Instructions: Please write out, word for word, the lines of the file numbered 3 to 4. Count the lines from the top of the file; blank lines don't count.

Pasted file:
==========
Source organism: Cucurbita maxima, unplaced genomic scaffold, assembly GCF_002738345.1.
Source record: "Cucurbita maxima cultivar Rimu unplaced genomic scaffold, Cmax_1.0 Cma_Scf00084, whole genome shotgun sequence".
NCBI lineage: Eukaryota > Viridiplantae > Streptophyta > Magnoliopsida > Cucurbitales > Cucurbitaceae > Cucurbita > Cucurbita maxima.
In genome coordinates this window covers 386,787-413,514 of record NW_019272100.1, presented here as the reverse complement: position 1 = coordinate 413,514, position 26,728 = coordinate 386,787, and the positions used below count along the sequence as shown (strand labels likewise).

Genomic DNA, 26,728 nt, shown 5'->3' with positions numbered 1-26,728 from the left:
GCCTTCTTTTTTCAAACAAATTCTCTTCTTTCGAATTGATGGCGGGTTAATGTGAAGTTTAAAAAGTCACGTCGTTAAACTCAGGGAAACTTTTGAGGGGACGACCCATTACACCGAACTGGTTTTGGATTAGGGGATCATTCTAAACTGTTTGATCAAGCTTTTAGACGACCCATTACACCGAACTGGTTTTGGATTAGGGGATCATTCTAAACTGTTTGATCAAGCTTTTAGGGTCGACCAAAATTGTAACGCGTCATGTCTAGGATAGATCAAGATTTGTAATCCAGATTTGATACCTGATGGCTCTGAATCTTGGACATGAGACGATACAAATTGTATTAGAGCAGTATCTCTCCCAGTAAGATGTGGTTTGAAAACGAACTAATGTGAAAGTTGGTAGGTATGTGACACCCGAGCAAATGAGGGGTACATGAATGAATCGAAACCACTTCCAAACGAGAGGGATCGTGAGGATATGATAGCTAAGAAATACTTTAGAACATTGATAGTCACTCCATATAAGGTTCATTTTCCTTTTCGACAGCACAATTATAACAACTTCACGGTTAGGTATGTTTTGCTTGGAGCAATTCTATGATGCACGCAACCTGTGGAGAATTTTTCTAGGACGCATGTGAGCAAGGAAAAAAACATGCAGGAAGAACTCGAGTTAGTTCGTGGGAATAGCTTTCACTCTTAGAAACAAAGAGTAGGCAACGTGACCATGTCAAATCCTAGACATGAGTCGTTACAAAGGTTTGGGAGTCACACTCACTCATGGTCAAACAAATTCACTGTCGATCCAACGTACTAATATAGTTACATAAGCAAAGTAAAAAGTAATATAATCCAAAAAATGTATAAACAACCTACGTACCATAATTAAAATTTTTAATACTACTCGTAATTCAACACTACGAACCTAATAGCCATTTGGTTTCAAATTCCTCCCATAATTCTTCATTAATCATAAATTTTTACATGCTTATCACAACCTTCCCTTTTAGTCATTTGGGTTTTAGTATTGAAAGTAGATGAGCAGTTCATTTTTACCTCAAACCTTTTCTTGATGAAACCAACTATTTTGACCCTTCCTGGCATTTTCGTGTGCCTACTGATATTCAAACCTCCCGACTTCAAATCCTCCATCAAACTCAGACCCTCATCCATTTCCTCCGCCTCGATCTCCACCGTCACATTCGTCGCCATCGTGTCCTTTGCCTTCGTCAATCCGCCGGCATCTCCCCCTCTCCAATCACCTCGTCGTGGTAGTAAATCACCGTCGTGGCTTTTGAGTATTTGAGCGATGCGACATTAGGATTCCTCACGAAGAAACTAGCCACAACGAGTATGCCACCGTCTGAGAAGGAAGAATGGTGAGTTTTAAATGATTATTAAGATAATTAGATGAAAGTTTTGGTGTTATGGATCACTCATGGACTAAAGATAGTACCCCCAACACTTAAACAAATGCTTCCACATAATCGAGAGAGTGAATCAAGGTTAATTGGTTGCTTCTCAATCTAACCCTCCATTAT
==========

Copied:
NCBI lineage: Eukaryota > Viridiplantae > Streptophyta > Magnoliopsida > Cucurbitales > Cucurbitaceae > Cucurbita > Cucurbita maxima.
In genome coordinates this window covers 386,787-413,514 of record NW_019272100.1, presented here as the reverse complement: position 1 = coordinate 413,514, position 26,728 = coordinate 386,787, and the positions used below count along the sequence as shown (strand labels likewise).